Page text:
Universal random number generation from finite memory sources
Mon, Oct. 26
400 Cory
Procedures for transforming non-uniform random sources into “perfectly random” ones have been a subject of great interest in statistics, information theory, and computer science for decades. Various assumptions on the nature of the input process, what is known about it, and how the samples are accessed, give raise to different settings for the problem. In this talk, we study this problem, both in the fixed-to-variable (FV) and variable-to-fixed (VF) length regimes, in a universal setting in which the input is a finite memory source of arbitrary order and unknown parameters. After presenting the problem in a common framework of universal schemes for tasks such as data compression and simulation, we apply the method of types to characterize (essentially unique) optimal universal random number generators that maximize the expected output (respectively, minimize the expected input) length in the FV (respectively, VF) length case. We precisely characterize, up to an additive constant, the corresponding expected lengths, which include second-order terms similar to those encountered in universal data compression and simulation. Finally, we consider a "twice-universal" setting, in which the Markov order of the input source is also unknown.
(Based on joint work with Gadiel Seroussi.)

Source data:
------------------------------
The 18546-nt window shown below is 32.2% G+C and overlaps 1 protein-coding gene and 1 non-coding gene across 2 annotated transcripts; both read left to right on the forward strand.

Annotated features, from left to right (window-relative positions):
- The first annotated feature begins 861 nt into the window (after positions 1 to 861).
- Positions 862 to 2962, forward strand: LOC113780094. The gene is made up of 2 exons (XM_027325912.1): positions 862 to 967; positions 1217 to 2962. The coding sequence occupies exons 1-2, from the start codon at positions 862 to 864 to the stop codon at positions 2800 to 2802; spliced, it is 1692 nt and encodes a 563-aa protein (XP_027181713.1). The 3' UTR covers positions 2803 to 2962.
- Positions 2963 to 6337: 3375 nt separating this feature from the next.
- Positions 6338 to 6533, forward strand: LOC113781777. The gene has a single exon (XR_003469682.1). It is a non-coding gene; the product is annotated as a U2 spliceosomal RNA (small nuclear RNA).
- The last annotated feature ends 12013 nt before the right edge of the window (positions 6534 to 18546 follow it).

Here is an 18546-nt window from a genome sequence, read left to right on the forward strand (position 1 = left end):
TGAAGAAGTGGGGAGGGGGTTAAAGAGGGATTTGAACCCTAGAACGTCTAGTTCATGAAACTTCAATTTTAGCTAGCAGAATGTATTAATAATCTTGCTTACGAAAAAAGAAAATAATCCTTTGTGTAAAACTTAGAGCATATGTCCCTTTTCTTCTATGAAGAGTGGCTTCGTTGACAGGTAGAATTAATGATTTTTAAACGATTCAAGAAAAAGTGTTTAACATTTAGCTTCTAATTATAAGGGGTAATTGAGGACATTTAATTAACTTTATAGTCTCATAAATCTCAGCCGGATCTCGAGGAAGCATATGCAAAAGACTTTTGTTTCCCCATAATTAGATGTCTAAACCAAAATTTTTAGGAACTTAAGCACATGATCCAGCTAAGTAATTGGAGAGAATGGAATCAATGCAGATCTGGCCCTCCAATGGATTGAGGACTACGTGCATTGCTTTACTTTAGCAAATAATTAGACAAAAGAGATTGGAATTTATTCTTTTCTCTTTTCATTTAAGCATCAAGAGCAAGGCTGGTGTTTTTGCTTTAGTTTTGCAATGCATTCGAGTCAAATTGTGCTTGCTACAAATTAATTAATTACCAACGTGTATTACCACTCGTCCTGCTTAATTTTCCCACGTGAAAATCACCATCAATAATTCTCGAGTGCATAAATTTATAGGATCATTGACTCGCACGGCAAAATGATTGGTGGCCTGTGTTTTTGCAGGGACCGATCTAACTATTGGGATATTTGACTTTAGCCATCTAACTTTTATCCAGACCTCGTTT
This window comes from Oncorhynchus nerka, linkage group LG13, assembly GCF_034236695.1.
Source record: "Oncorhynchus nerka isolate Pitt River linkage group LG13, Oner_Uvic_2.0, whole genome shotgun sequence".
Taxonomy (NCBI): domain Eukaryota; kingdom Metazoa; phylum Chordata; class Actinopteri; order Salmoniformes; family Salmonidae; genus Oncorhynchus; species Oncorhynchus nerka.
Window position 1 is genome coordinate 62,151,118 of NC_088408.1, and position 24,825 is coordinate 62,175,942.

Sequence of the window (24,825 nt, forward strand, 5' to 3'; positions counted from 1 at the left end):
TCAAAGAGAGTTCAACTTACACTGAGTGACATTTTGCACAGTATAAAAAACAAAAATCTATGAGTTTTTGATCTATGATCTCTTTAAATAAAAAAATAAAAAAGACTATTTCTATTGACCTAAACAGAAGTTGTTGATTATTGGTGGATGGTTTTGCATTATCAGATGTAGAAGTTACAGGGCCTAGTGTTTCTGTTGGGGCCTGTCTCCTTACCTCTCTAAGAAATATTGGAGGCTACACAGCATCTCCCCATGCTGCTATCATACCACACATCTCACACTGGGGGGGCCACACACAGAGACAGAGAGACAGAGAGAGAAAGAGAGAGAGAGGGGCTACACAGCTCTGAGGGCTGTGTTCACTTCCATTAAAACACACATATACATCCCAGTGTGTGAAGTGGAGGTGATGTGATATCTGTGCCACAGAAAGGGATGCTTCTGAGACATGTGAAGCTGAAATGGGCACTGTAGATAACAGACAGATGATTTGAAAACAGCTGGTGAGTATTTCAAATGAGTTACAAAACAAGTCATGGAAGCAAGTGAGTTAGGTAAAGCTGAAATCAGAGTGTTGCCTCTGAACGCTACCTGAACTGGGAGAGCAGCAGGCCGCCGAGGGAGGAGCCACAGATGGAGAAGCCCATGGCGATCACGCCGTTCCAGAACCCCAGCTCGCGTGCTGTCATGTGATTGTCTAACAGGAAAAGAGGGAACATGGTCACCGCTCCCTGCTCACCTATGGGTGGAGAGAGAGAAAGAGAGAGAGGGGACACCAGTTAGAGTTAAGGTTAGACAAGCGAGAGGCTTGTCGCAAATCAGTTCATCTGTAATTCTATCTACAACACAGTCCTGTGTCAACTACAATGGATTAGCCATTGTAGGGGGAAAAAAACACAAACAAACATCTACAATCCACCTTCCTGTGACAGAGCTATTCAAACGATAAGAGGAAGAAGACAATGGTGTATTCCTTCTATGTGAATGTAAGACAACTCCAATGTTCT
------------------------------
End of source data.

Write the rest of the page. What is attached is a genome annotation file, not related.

Bio: Marcelo Weinberger is a Distinguished Scientist with the Center for Science of Information, currently residing at UC Berkeley. Marcelo retired in 2013 from Hewlett-Packard Laboratories, Palo Alto, CA, where he also was a Distinguished Scientist and led the Information Theory Research group. Prior to that, he was a Visiting Scientist at IBM Almaden Research Center, San Jose, CA, and a faculty at the Department of Electrical Engineering at Technion—Israel Institute of Technology, Haifa, Israel, for the 1991–1992 academic year. Marcelo received the Electrical Engineer degree from the Universidad de la República, Montevideo, Uruguay, and the M.Sc. and D.Sc. degrees from Technion, both in electrical engineering. His research interests include source coding, sequential decision problems, statistical modeling, and image compression. Marcelo is a coauthor of the algorithm at the core of the JPEG-LS lossless image compression standard, and was an editor of the standard specification. He also contributed to the coding algorithm of the JPEG2000 image compression standard. He is a Fellow of the IEEE and a co-recipient of the 2006 IEEE Communications/Information Theory Societies Joint Paper Award (for the "DUDE" algorithm).
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